5. Next to Apply Style, click [None] and choose New Character Style from the drop-down menu. Name the Style Myriad Bold, and then click to select the Basic Character Formats section and set the Font Family to Myriad Pro and the Font Style to Bold. Click OK. The new character style you created now displays next to Apply Style, indicating this style will be applied to text specified using GREP. Keep the Paragraph Styles Options dialog box open.
  6. Click the area to the right of To Text and delete any content that is there. Click on the @ symbol to the right and choose Wildcards > Any Digit. This will search for any digit, or number, within the text that has the rec_steps Paragraph Style applies to it. Click the @ symbol again and choose Repeat > One or More Times. This GREP expression looks for any digit that occurs one or more times in a row within the rec_steps styled text. Click OK. **NOTE: any numeric character that appears within the recipe steps is now bold ad uses the font Myriad Pro to make it easier to identify key areas in the steps of the recipe that need special attention.
  7. Choose File > Save to save your work, and then choose File > Close.

FINAL PROJECT: InDesign 12 Page Booklet

Research & Thumbnails and Rough Comps due on Week 15. This must be posted to your blog even though there is no class on Week 15.

12-page Booklet – The assignment is to create a booklet, to be used as a mailer for the  non-profit Charity Water.

  • The project will incorporate InDesign, Photoshop and/or Illustrator.
  • Project must be submitted with following items: Research & Conceptual Sketches, Preliminary Comps, and Final Designs. You will be graded separately on each phase of your project. You will be submitting your final design as a digital file on the class file AND as a print file that you will place in your final portfolio.
Incorporate all the skills you’ve learned this semester to create a 12-page booklet that highlights the non-profit Charity Water.
Note: This document house include the following at a minimum:
  • Nonprofit name and logo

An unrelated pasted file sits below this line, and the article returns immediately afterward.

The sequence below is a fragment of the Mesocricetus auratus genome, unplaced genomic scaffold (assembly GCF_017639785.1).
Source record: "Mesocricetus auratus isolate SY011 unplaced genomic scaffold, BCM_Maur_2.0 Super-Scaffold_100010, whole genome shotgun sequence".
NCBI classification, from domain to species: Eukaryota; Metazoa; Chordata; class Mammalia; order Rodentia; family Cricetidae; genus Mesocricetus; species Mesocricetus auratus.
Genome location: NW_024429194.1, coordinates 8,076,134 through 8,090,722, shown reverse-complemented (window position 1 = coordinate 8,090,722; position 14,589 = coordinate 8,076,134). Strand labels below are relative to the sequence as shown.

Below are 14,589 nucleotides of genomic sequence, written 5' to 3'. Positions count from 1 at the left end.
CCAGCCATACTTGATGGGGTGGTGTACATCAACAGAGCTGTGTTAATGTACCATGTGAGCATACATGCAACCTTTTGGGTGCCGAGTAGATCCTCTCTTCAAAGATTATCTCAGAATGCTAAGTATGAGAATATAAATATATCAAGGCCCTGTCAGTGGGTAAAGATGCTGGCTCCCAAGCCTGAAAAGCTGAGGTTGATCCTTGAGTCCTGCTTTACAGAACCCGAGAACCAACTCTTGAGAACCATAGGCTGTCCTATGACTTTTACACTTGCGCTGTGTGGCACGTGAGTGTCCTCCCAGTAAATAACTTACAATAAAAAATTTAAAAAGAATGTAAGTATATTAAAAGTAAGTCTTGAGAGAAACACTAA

• Images
  • Text
  • Graphics
No two pages should be designed exactly the same. No images or headlines should be repeated. No dummy text should be used.
Size: 8.5×11 vertical format. Download the printer template here.
Requirements
Your Final Project combines all of the class lessons on creating an appropriate and functioning layout for a document. The InDesign project requires you to create a 12-page booklet for Charity Water. You may use Photoshop and Illustrator in this project, but the final layout must be in InDesign. You MUST also include a write-up of the project when turning in your digital and print files.
Physical Items to be Turned in
  1. Thumbnails of each page layout. (All layout out on ONE page)
  2. Full page layout of each page printed out in hard copy.
  3. A printed copy of your written description.
  4. All files in a folder with your name placed in the Final Project Submission folder on the class thumb drive:
  • The electronic copy of the written description (in a Microsoft Word format)..
  • The electronic copy of the final project (in PDF and InDesign).
Written Document
A written description that summarizes the design concepts and work on the project is due at the same time. The Project Written Descriptions should include proper punctuation and grammar practice. You are highly encouraged to proofread your work.

Your presentation and write-up should answer the following questions:

  • Describe the use of the document.
  • Describe the audience the document will be used for.
  • Describe the reasons for laying out the document the way you did and how its layout fits the audience it is intended for.

• Discuss the following design principles and how you created them as part of your write-up:

  1. —center of interest
  2. —unity
  3. —contrast
  4. —balance
  5. —eye movement
  6. —other means you employed to make the document work and how it improved the your document’s communication and overall look.
  • • Describe any problems you had in producing and formatting the document and how you solved them, or why you could not solve them.
  • • Discuss how you would do this document differently, if you had time to do it over, and why.
  • • Describe what you learned of significance while doing this project.

PLEASE NOTE: The paper must be written in complete paragraphs. A list that gives the information asked for in the requirements for the write-up will not be accepted.  Written descriptions must adhere to rules of grammar and punctuation.